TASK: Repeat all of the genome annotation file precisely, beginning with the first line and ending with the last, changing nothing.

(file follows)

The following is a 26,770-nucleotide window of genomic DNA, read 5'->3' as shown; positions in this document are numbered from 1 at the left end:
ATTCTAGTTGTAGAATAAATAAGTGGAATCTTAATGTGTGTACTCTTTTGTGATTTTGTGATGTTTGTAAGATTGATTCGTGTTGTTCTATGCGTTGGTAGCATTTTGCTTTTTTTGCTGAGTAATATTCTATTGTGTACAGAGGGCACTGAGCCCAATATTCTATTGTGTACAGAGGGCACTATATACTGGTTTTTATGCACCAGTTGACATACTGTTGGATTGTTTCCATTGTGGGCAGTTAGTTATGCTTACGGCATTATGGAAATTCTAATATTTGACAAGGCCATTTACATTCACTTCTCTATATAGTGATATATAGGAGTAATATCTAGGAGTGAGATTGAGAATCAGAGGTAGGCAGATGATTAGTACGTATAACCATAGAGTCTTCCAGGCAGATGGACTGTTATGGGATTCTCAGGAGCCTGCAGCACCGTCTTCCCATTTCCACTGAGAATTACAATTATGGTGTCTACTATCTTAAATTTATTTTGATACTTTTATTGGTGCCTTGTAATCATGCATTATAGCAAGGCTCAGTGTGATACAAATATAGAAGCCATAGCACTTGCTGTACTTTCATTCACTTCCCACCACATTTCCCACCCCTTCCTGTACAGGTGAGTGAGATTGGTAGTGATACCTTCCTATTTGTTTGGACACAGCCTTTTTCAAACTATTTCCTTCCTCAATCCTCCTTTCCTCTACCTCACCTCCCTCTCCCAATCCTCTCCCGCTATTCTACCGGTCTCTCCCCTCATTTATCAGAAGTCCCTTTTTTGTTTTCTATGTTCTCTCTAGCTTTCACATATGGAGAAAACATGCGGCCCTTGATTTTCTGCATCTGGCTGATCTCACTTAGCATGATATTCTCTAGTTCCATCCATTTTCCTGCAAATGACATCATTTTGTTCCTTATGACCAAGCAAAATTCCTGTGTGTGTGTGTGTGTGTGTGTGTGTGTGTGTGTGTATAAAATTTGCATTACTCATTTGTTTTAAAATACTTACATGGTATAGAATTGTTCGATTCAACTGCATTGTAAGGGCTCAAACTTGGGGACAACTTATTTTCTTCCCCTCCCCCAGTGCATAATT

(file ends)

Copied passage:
The following is a 26,770-nucleotide window of genomic DNA, read 5'->3' as shown; positions in this document are numbered from 1 at the left end:
ATTCTAGTTGTAGAATAAATAAGTGGAATCTTAATGTGTGTACTCTTTTGTGATTTTGTGATGTTTGTAAGATTGATTCGTGTTGTTCTATGCGTTGGTAGCATTTTGCTTTTTTTGCTGAGTAATATTCTATTGTGTACAGAGGGCACTGAGCCCAATATTCTATTGTGTACAGAGGGCACTATATACTGGTTTTTATGCACCAGTTGACATACTGTTGGATTGTTTCCATTGTGGGCAGTTAGTTATGCTTACGGCATTATGGAAATTCTAATATTTGACAAGGCCATTTACATTCACTTCTCTATATAGTGATATATAGGAGTAATATCTAGGAGTGAGATTGAGAATCAGAGGTAGGCAGATGATTAGTACGTATAACCATAGAGTCTTCCAGGCAGATGGACTGTTATGGGATTCTCAGGAGCCTGCAGCACCGTCTTCCCATTTCCACTGAGAATTACAATTATGGTGTCTACTATCTTAAATTTATTTTGATACTTTTATTGGTGCCTTGTAATCATGCATTATAGCAAGGCTCAGTGTGATACAAATATAGAAGCCATAGCACTTGCTGTACTTTCATTCACTTCCCACCACATTTCCCACCCCTTCCTGTACAGGTGAGTGAGATTGGTAGTGATACCTTCCTATTTGTTTGGACACAGCCTTTTTCAAACTATTTCCTTCCTCAATCCTCCTTTCCTCTACCTCACCTCCCTCTCCCAATCCTCTCCCGCTATTCTACCGGTCTCTCCCCTCATTTATCAGAAGTCCCTTTTTTGTTTTCTATGTTCTCTCTAGCTTTCACATATGGAGAAAACATGCGGCCCTTGATTTTCTGCATCTGGCTGATCTCACTTAGCATGATATTCTCTAGTTCCATCCATTTTCCTGCAAATGACATCATTTTGTTCCTTATGACCAAGCAAAATTCCTGTGTGTGTGTGTGTGTGTGTGTGTGTGTGTGTGTGTATAAAATTTGCATTACTCATTTGTTTTAAAATACTTACATGGTATAGAATTGTTCGATTCAACTGCATTGTAAGGGCTCAAACTTGGGGACAACTTATTTTCTTCCCCTCCCCCAGTGCATAATT